All about the Project Settings tab.
The text for Title and description for a project can be changed at any time.
Title and Description fields are both used when searching for matching text under Projects. If you have several projects, it can help to add hashtags to your project descriptions for topics you want to return to quickly.
Why Add Upgrades?¶
There are many reasons that you might want to have an upgraded project.
- To give your project access to the internet. For example,
- To download a software package from the internet.
- To use Github/Bitbucket/Gitlab with your project.
- To download datasets into your project.
- To connect to your project with SSH.
- To get extra storage space (both RAM and disk space).
- To get more compute resources.
- To have a higher idle timeout threshold. (See What is an “idle timeout?”.)
You can share upgrades with any project that you are a collaborator on. You must be a collaborator (or owner) to update a project.
For details on paid subscriptions, see Subscription and Pricing Information. Paid subscriptions start at $14 per month.
View Current Resources¶
You can view upgrades for the current project and current resource use under Project usage and quotas. Here’s an example for a project with no upgrades added (note the warning banner that appears if the project does not have Member Hosting or Internet Access):
The “Adjust Quotas” dialog is where you add upgrades you have just purchased to your own project.
Note: If you want to upgrade student projects for a CoCalc managed course, that is done in the .course file. (See the Upgrading student projects section in the teaching guide.)
You can enter any values that do not exceed available upgrades. This example continues by adding as much in the way of resources as possible to the current project. You can remove upgrades at any time and apply them to other projects.
When you click Adjust Quotas…, a dialog like the following appears. The screenshot shows numbers for a project that has not been upgraded. Available upgrades show what the numbers would be if you just purchased a Standard Plan and have not applied any upgrades yet:
Here are the two most important upgrades. You will probably want to apply these to any project you are working on actively:
Member hosting is added by checking the “Enable” box next to the upgrade.
There are two types of projects: “free projects” and “member projects”. Free projects run on heavily loaded Google preemptible VM instances. These are randomly restarted by Google at least once every 24 hours. Often, these computers will house over 150 simultaneously running projects.
Member-hosted projects run on machines which are much less loaded and are reserved for paying customers only. On member-hosted projects, commands execute more quickly, and CPU, memory and I/O heavy operations run more quickly.
Internet access is added by checking the “Enable” box next to the upgrade. This upgrade allows you to:
- Originate connections to external sites, for example to install packages from internet sites for Python and R, or to clone code from GitHub.
- Send email from a project, for example, to invite people without a CoCalc account to collaborate on a project via email, or to allow @mentions in a project to send out emails.
Max All Upgrades¶
Clicking Max All Upgrades will add as much as possible from available upgrades:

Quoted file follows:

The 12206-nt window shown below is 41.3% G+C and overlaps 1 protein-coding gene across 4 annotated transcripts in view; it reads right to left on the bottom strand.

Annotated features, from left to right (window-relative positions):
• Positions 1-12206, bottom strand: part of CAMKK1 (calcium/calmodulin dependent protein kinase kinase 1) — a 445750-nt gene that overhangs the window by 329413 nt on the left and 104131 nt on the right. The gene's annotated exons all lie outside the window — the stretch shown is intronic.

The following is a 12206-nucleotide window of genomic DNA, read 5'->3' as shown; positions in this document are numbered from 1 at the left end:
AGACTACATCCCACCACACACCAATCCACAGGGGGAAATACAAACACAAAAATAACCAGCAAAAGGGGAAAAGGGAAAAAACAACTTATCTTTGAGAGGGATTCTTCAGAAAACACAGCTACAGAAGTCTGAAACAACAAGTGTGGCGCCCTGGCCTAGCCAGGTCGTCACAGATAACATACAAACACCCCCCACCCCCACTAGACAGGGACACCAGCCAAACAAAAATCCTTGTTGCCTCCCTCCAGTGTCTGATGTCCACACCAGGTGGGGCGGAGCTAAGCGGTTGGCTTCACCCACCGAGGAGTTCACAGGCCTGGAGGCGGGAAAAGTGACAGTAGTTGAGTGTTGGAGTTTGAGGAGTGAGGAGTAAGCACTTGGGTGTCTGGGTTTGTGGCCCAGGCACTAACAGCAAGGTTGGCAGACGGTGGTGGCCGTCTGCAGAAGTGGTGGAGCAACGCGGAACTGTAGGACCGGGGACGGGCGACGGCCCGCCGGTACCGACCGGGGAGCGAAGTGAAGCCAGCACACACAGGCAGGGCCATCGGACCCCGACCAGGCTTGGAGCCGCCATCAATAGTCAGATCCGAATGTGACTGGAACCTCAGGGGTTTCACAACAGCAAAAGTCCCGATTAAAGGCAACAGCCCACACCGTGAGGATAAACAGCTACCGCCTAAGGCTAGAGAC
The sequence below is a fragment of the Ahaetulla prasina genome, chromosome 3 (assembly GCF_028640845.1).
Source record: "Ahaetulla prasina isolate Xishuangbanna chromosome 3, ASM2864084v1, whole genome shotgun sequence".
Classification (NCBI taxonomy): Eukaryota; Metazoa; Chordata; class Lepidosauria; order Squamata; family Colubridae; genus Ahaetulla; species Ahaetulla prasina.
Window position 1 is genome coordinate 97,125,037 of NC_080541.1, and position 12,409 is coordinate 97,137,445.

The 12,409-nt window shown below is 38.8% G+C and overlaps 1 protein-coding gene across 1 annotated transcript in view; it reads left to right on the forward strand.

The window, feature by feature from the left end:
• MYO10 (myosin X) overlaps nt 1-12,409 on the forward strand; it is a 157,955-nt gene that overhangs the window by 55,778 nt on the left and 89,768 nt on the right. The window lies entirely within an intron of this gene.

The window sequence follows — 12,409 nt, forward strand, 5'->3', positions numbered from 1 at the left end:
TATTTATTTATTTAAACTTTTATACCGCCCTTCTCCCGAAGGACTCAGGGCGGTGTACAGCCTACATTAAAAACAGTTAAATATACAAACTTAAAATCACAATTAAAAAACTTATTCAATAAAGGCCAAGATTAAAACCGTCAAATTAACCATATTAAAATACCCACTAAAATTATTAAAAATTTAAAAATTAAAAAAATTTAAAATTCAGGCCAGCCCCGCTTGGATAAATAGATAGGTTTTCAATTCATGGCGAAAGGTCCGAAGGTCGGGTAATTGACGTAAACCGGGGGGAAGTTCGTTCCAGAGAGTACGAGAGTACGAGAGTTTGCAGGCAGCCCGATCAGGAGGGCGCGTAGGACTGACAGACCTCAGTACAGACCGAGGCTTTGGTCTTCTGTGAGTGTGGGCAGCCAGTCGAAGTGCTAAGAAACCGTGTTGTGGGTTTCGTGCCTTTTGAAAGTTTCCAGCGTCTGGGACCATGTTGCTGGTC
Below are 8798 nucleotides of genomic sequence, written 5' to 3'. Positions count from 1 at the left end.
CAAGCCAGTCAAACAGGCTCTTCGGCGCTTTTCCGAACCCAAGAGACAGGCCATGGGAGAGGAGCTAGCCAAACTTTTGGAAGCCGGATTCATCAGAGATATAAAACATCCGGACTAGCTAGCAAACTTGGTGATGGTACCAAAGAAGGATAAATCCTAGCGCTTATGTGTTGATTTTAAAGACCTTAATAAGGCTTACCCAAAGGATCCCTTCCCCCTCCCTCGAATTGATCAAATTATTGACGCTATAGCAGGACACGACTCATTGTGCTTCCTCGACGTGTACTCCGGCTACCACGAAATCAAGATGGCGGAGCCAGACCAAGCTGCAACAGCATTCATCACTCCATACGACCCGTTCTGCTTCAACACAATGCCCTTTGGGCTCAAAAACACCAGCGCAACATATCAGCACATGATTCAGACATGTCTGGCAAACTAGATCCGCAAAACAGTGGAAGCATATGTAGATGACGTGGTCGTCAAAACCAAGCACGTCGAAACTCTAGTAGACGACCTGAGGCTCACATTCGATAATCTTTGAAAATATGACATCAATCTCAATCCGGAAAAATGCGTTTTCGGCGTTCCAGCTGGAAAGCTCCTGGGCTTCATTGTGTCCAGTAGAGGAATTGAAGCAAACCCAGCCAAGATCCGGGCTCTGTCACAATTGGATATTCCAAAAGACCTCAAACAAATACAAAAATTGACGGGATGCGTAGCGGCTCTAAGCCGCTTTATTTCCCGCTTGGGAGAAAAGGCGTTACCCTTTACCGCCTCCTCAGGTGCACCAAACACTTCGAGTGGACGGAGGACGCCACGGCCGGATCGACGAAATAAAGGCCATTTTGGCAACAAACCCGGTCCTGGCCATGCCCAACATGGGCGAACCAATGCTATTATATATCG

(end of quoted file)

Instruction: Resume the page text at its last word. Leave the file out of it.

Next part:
Then clicking Save Changes will apply the changes and restart the project if settings have changed:
Next in the Project Settings window is the section for hidden and deleted projects, which do not appear in the normal project list (the list you get when you click Projects at upper left).
If the current project is neither hidden nor deleted, you will see this:
Hiding a project¶
If you click Hide Project, the button changes:
And now if you click the Projects button at upper left, you will have a checkbox that lets you view hidden projects. The checkbox only appears if there are hidden projects.
Clicking Unhide Project instantly makes the project visible in the normal project list again.
Deleting a project¶
Note: No files are actually deleted by this operation. Only visibility of the project in the project list is changed. If you need to permanently delete information that you accidentally copied into a project, contact firstname.lastname@example.org
If you click Delete Project, the button changes:
Click Yes, please delete this project to confirm, and the screen changes again:
Note the warning banner that appears at the top.
The project will not appear in the normal project list for you and all collaborators on the project.
And now if you click the Projects button at upper left, you will have a checkbox that lets you view deleted projects. The checkbox only appears if there are hidden projects.
Clicking Undelete Project instantly makes the project visible in the normal project list again for you and all collaborators on the project.
For addtional detail, see the blog posting Using SSH with CoCalc.
You can connect to a CoCalc project from your local desktop using SSH (Secure Shell) and you can upload/download files between your computer and CoCalc using the SSH protocol, with
rsync command line tools. You must have owner or collaborator status on a project for SSH access to be permitted.
When logging into a project with
ssh, make sure the project is running. If the project is stopped, or is in the process of starting up, you may get a message of ‘Permission denied’ or be prompted for a password.
SSH authentication uses a pair of keys, a private key and a public key. Each key is stored in a separate file. For example, a private key might be in the file
id_ed25519 and the matching public key in
id_ed25519.pub. In general, private keys are not distributed, while public keys are uploaded to remote systems.
On OS X, and Linux, key pairs are stored in
~ indicates your user’s home directory. Use the
ssh-keygen command to generate a key pair. (You can do
man ssh-keygen from a terminal for details on the command.)
CoCalc does not support manual editing of the authorized_keys file for SSH authentication.*
To make sure you really connect to CoCalc, you can check the fingerprint of the SSH Host Key.
Configuring SSH Keys for a Single Project¶
This section assumes you have created an SSH key pair as described above.
Open the project Settings tab (wrench icon) for the project you want to access.
Look for the section “SSH Keys” at lower left.
Click “Add an SSH Key”.
Enter a title for the key in the Title field. Specify a title that is meaningful to you for the key pair you are using, for example “Sample Key for TESTPROJ”.
Copy the public key into the Key field. To do this, open the file for your public key on your local computer. For example, if you are using macOS or Ubuntu, you could open a terminal and type something like the following, depending on the name of your public key file:
Use your mouse to select the contents of the key file, then copy and paste it into the Key area.
Click “Add SSH Key”. Your key is now saved for that project.